Too often, the library is taken for granted in reports on educational policy in one area or another. Some of the recommendations in this report assume a collection of books and other material on the issues of sexuality, yet these would not normally be in a "standard" college library collection. Basic psychology texts such as Freud, Erikson, and Horney are standard, as are anthropological works such as Margaret Mead's and sociology primers including J. S. Mill, Parsons, Riesman, Ginzberg, and the like. Yet a librarian would have to make a conscious decision to enlarge parts of his collection in order to feed concentrated study on the psychology, sociology, and other faces of sexuality. Literature about the early feminist movement in 7nerica would be particularly hard to acquire. However, in this, Hampshire is fortunate to have Smith and Mount Holyoke nearby, for these colleges each have special collections of feminist material. Indeed, they might welcome their greater use. Enleagued, Hampshire might be responsible for buying recent materials such as psychological studies, feminist periodicals, Women's Bureau reports, papers from other colleges on coeducation, Radcliffe Institute publications, and writings by selected contemporary women scholars; while Smith and Mount Holyoke might supply older texts, documents relating to UN efforts for human rights, and international feminist movement publications.
These are merely suggestions, of course. All the Valley librarians naturally have alliances much in their minds, and a partnership in the area mentioned here would have to fit in with several others.
--The Hampshire librarian should be aware of the needs for material dealing with the issues of sexuality. He should begin to enlarge his collection in this area with a definite budget allocation. He should learn about his neighbors' resources in this subject-area and should develop Hampshire's in coordination with theirs.
The common ratio at both coordinate and coeducational colleges is 60:40::men:women. This has happened more out of convenience than intention, and seems comfortable to many. Since Hampshire has the chance to make its own decision, however, it should recognize two principal issues.
There is no reason to accept more men than women. In fact, this practice is usually a detriment at coeducational colleges. All of them have more female applicants than male. They can be doubly selective with the females, therefore, with the result that their women are better qualified than their men, causing both sexes some malaise.
About the only argument actively made for the 60:40 ratio is that it is good for dating. This argument seems ridiculous for Hampshire to consider. it assumes just those stereotyped roles Hampshire wants to place at issue by taking coeducation seriously, and at the same time helps to perpetuate them. It does not take into account the students' sophistication. It does not apply to the Valley environment: there are two women's colleges nearby, certainly, but the Valley ratio includes the greater numbers of men at the University of Massachusetts.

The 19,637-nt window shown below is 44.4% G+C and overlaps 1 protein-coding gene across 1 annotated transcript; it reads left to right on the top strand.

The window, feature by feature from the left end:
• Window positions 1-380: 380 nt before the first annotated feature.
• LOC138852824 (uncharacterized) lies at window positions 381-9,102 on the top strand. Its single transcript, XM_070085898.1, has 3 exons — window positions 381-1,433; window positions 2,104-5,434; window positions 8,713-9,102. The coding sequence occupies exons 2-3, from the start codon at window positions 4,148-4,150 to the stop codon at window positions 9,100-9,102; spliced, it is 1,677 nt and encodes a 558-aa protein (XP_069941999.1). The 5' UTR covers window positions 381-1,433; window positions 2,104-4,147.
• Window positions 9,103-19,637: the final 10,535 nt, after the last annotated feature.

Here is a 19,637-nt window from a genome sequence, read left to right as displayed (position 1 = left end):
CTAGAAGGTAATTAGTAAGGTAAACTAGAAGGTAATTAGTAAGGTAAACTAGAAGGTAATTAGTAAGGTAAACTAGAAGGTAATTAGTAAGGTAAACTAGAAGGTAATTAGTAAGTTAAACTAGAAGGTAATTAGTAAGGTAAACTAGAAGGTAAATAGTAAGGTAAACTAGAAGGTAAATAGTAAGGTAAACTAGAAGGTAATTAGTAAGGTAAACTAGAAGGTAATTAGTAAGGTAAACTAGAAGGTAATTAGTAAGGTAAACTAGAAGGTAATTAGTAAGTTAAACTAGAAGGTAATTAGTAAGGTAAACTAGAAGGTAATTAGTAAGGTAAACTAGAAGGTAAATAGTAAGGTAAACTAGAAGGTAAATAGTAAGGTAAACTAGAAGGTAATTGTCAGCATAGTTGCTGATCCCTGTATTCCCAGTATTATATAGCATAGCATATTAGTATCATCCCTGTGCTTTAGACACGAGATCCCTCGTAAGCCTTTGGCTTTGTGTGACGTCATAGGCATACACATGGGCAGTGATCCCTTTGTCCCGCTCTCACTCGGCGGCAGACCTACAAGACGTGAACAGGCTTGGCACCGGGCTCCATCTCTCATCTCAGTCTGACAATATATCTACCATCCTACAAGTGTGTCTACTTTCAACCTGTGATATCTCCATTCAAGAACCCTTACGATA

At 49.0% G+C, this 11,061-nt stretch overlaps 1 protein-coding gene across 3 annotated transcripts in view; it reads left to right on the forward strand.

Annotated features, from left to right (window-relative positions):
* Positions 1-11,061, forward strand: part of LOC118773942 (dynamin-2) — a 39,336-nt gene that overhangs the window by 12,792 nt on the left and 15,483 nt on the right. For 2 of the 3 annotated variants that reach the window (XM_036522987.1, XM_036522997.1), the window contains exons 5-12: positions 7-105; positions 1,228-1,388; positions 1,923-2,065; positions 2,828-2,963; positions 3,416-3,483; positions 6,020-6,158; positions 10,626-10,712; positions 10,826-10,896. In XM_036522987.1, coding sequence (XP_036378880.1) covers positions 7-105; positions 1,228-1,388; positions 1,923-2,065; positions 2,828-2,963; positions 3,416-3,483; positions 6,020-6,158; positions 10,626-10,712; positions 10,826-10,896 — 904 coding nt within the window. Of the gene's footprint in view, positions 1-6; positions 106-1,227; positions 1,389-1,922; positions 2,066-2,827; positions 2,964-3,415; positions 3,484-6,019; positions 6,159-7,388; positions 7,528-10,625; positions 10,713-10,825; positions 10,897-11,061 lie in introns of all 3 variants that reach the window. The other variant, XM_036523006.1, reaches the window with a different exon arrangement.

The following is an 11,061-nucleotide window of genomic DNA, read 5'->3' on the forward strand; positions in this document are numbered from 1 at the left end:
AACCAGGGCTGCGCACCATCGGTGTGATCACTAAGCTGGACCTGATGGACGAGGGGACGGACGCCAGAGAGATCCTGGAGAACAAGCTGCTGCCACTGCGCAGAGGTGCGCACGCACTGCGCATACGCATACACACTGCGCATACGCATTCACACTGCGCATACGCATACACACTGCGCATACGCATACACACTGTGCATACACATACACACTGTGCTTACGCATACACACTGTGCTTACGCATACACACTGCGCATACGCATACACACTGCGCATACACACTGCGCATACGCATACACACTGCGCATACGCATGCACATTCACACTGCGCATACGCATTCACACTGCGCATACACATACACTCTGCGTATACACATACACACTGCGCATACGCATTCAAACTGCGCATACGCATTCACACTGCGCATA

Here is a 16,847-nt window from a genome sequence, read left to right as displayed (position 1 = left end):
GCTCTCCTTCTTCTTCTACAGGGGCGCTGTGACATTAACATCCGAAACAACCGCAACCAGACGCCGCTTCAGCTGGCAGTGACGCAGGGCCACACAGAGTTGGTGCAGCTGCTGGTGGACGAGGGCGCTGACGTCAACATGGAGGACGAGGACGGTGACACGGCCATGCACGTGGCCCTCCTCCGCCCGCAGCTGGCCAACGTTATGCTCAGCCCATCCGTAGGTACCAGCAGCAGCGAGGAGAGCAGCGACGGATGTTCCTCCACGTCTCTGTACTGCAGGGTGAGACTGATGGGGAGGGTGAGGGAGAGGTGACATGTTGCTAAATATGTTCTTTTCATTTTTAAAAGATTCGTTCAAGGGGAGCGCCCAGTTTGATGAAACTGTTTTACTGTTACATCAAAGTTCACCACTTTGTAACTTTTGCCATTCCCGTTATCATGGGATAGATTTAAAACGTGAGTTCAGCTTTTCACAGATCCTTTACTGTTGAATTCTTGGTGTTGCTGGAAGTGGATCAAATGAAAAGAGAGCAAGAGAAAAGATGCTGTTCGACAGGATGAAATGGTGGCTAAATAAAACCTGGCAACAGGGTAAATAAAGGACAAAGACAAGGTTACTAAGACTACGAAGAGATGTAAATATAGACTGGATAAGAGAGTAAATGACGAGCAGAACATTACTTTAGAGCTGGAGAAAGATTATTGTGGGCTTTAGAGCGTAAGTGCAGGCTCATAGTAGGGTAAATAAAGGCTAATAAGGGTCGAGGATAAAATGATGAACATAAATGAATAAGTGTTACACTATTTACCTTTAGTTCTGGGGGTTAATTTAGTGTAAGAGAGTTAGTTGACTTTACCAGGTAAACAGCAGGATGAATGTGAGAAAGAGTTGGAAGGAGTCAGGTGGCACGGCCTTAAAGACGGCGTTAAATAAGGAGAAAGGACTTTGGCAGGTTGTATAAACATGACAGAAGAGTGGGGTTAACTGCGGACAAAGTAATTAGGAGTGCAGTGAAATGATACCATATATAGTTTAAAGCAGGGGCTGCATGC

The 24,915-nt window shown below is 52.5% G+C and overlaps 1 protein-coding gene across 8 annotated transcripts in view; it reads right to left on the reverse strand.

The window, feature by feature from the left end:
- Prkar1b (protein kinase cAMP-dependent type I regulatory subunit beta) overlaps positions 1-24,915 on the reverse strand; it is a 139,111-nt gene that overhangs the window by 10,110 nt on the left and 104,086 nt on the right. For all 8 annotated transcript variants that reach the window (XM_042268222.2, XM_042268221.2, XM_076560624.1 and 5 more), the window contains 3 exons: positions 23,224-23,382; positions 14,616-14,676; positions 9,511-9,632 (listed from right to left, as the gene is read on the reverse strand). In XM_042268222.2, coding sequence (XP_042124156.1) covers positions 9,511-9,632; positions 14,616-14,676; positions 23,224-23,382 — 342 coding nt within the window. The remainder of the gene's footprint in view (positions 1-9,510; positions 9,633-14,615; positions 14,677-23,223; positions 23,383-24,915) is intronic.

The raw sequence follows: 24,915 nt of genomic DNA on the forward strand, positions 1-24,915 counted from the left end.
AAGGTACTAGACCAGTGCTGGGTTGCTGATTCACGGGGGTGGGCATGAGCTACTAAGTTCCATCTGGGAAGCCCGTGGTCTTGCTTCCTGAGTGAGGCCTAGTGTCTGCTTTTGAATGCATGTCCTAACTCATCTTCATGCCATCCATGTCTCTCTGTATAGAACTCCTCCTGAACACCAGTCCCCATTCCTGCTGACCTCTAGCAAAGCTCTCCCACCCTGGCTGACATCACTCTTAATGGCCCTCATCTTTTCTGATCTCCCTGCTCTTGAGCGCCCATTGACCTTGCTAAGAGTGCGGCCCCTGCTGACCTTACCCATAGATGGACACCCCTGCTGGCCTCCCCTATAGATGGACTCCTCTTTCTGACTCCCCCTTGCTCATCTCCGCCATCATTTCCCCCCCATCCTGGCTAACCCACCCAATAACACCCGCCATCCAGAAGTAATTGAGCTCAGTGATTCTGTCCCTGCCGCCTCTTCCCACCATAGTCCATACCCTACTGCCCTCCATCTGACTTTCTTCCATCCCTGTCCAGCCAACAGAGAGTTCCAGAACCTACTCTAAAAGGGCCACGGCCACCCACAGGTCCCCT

Perhaps, though, the dating argument really disguises an opinion that it is somehow more worthwhile to educate men than women. This is a more serious argument, but it, too, is merely
a self-fulfilling prophecy that needs challenging, in fact, demands challenging if Hampshire is to be thorough in its approach to coeducation. Women have always had less access to liberal arts college s than men. Although the men's colleges that are accepting women must honor tradition by preserving this particular inequity, Hampshire, as a new college, can start with no strings attached to its sex ratio.
--Hampshire should try to approximate equality in its sex ratio, 50:50. There will usually be an imbalance, of course, owing to the uncertainties of the admissions process; in the interests of evening its students' qualifications, then, and recognizing the fewer places for women in other colleges, Hampshire should err on the side of accepting more women.
Anything below a 75:25 ratio actually is worse than separate education. Many educators have testified to this, Mary Bunting, Radcliffe's president, perhaps most clamorously, since Radcliffe girls form only 20% of Harvard's undergraduates. Stanford, too, has a low ratio of women to men that is troublesome: 30:70. The difficulties would be the same, of course, with a low ratio of men to women, just as they are with the low ratio of blacks to whites. Having so few of one group over-all at a college means that there will be only one or two in many classes, and these will tend to leave the class to the majority. Also, the majority
does not have the chance to see and work with the others very much and so cannot form reasonable opinions about them. Social pressures seesaw, those in small numbers have no privacy, and ballasting maneuvers become unwieldy. Interestingly, Princeton, Vassar, and Yale, which now plan coeducation, have decided to avoid a final ratio lower than 66:33 but are all going through transitions with much lower ratios. Whether or not their transition periods offer them a fair test of coeducation, therefore, is questionable.